A foundation model can be trained on one data modality such as text, or several, such as text and images (like ChatGPT), or even sound and video. Two prominent types of foundation models pushing generative AI forward are transformer machine learning models and large language models. Both are neural networks involving hundreds of millions, even trillions, of prediction-related parameters.
What makes these models uniquely powerful—and perhaps endlessly adaptable—is that their capabilities are not task-specific. Because they are broadly trained across one or more data modalities, foundation models can learn new tasks with little to no additional training. As long as the task is within its domain, the AI can handle it.
What we’re seeing is this learning ability in action—and the race to harness its capabilities is on. Google, Microsoft, Baidu, and Meta have all created their own large language models, while other companies such as OpenAI have created large multimodal models. DeepMind’s Gato may be the most advanced multimodal AI model yet: It can complete more than 600 tasks, including chatting, captioning images, playing Atari video games, and stacking blocks with a robotic arm.
For now, most foundation models are fairly limited in the amount of data they’re trained on—mainly just natural language (text) and images. As models involve more and more varied data—video, 3D spatial data, protein structures, industrial sensor data—their potential uses and value will skyrocket. In fact, 97% of global executives in the Accenture report agree that AI foundation models will enable connections across data types, revolutionizing where and how AI is used.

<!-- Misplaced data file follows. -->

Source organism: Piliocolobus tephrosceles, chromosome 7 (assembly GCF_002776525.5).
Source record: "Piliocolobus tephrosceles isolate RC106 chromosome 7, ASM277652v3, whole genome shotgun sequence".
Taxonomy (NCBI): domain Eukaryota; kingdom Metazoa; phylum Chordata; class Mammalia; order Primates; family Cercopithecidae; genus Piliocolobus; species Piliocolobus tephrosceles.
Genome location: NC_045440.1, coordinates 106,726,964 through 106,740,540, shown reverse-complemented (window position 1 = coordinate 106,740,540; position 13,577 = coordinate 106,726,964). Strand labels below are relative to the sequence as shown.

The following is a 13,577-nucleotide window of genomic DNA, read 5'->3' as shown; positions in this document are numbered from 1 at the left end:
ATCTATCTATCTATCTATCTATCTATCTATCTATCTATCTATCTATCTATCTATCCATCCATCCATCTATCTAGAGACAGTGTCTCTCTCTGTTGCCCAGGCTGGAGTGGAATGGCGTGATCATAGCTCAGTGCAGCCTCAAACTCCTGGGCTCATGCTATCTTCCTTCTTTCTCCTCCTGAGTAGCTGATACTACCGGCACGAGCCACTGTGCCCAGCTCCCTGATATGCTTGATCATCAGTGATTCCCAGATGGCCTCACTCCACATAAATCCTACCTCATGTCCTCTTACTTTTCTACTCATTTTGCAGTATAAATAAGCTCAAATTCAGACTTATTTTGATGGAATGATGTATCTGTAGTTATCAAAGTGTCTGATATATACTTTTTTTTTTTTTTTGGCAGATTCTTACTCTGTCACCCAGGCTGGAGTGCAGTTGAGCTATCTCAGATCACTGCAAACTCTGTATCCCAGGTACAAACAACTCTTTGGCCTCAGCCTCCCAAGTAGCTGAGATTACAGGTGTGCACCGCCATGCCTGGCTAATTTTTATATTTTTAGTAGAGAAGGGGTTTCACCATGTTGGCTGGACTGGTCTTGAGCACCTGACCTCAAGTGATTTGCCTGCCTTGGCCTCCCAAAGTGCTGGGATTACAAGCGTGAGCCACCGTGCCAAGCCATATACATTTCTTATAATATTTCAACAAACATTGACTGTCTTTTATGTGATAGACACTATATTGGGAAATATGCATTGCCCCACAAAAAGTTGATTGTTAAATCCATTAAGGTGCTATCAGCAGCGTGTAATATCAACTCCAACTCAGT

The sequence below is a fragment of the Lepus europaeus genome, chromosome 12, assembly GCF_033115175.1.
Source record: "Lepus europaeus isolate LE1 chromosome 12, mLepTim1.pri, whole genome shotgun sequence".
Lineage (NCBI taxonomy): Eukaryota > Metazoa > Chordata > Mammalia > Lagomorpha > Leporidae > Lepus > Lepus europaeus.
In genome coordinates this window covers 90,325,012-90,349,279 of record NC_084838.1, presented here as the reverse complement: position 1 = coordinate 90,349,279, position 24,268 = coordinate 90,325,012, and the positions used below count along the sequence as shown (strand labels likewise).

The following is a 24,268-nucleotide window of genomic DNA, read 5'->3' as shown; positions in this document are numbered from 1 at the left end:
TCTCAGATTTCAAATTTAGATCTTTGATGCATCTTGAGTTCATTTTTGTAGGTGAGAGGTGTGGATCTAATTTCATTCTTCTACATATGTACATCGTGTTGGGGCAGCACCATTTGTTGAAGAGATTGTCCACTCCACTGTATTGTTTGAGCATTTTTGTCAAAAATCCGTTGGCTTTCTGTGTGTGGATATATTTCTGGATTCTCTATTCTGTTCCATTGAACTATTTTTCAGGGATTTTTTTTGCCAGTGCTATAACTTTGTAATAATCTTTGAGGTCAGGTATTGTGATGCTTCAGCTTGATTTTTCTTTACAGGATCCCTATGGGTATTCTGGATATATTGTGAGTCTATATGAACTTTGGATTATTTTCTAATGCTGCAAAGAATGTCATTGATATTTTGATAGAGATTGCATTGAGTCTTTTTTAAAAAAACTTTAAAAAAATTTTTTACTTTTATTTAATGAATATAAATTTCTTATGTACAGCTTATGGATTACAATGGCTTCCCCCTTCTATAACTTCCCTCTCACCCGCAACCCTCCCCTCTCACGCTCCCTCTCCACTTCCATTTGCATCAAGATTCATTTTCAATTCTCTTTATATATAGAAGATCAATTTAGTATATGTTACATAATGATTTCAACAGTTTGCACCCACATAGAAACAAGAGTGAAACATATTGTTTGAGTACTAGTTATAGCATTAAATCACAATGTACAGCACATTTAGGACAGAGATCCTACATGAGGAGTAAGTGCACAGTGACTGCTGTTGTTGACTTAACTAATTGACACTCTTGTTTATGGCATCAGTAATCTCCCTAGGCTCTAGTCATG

The New Competitive Differentiator
Not surprisingly, the recent advances in AI foundation models have grabbed the attention of business leaders across the globe.
Companies are now experimenting with these models, adapting them for tasks that range from powering customer service bots to automated coding. And just as quickly as the models advance, organizations are discovering new ways to use them.
Take CarMax, for example. The company recently used OpenAI’s GPT-3 model to read and synthesize more than 100,000 customer reviews for every vehicle the company sells. The model then produced 5,000 summaries—a task the company says would have taken its editorial team 11 years to complete.
This example underscores an important point about how and why generative AI is poised to impact so many industries. Most companies won’t need to build their own foundation models. Instead, they can access existing models as platforms via open source channels or paid access. Just as companies lean on public cloud data centers, they will increasingly tap AI models created and offered by other companies. Thousands of applications have already been powered by OpenAI’s GPT-3, including copywriting, website building, and of course, chatbots.